Arterial calcification is an important independent risk factor for the development of atherosclerosis, Myocardial Infarction (MI), stroke, and renal disease.1 Despite the recent thought that calcification is a passive process and end stage of cardiovascular disease, during the past 10 years, however, it has become clear that several osteoregulatory proteins, both stimulatory and inhibitory are involved in calcification of vascular tissue.2Atherosclerosis is characterized by remodeling and stiffening of large elastic arteries.3
The effect of glucocorticoids on vascular cell in vivo remains obscure. Pericytes are pluripotent cells that can differentiate into osteoblasts, and recent evidence suggests that they could participate in vascular calcification. Synthetic glucocorticoids dexamethasone would enhance the rate of pericyte differentiation and mineralization in vitro with concomitant suppression of calcification inhibitory molecules "MGP".1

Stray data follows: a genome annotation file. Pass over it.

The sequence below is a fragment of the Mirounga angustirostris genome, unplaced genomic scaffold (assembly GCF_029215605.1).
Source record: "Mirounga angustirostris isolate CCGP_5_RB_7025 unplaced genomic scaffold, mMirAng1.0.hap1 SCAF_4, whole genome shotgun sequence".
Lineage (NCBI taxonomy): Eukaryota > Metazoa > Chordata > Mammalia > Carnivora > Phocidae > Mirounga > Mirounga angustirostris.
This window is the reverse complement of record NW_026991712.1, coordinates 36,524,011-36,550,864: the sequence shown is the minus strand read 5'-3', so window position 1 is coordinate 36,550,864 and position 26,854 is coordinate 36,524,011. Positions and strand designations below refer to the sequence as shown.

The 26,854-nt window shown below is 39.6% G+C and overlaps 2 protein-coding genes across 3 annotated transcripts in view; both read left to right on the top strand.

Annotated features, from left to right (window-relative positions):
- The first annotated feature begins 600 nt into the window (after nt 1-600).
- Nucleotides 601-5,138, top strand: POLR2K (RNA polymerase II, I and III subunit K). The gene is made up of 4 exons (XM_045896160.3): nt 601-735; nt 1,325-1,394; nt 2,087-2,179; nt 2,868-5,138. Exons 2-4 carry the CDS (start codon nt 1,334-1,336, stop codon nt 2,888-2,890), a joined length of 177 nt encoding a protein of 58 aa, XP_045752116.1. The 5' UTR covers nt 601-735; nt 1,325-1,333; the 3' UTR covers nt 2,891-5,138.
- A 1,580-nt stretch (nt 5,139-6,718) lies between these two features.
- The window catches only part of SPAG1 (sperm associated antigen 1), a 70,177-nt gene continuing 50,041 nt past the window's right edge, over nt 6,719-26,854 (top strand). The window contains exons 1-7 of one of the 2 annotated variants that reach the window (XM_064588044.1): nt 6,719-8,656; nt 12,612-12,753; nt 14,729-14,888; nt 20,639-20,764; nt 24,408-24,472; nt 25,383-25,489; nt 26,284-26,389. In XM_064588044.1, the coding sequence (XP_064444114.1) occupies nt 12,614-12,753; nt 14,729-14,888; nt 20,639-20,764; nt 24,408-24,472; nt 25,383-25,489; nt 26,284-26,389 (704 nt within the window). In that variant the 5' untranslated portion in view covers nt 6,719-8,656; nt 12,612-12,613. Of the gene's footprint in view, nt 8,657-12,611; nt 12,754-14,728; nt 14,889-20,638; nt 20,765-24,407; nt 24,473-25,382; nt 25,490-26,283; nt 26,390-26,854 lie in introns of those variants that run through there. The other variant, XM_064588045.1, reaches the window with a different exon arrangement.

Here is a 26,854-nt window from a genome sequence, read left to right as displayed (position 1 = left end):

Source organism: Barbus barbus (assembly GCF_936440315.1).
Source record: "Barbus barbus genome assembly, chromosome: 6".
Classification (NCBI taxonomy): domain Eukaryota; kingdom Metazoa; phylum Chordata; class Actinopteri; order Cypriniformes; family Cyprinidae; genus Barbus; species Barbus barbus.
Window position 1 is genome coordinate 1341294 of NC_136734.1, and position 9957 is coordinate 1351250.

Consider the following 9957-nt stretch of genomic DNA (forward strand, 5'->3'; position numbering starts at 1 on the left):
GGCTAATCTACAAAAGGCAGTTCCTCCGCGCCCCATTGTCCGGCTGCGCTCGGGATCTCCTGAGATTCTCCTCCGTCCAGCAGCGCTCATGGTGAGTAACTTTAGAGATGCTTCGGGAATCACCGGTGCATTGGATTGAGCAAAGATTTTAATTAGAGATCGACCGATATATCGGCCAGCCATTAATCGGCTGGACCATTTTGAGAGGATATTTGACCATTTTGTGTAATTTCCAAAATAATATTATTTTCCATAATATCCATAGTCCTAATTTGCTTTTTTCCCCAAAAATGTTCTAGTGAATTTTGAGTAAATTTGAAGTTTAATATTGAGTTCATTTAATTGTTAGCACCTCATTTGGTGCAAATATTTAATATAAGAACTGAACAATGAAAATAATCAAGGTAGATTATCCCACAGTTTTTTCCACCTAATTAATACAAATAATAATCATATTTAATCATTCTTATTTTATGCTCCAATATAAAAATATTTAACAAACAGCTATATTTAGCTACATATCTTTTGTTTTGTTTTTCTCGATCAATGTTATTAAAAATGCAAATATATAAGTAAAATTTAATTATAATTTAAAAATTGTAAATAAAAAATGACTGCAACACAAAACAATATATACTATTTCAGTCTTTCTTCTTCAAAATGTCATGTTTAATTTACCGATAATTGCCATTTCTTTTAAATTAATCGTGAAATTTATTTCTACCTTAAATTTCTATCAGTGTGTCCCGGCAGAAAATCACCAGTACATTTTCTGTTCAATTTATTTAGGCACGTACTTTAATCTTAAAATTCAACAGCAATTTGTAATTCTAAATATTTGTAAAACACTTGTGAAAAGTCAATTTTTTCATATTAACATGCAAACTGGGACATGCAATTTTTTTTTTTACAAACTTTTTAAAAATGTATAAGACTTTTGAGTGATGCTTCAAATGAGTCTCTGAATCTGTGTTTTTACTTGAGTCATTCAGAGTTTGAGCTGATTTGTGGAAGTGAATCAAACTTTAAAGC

Vitamin K refers to a family of fat-soluble compounds with a common chemical structure.4 Phylloquinone, or vitamin K1, is present in foods of plant origin, for example, green, leafy vegetables.5 Bacterial and other forms of vitamin K, referred to as the menaquinones or vitamin K2, differ in structure from phylloquinone in their 3-substituted lipophilic side chain.6 Vitamin K is an essential cofactor in carboxylation of glutamate residues in a small group of proteins, including MGP.7 Observational studies are promising in terms of associations between vitamin K (either diet or biochemical measures) and bone health and other conditions of normal calcification in the elderly.8 Main problem was evaluation of role of dexamethasone in induction of calcification of arteries and probable anti-calcification role of vitamin K, a hypothesis was designed about the effect of high intake of vitamin K on dexamethasone-induced media elastocalcinosis in rats.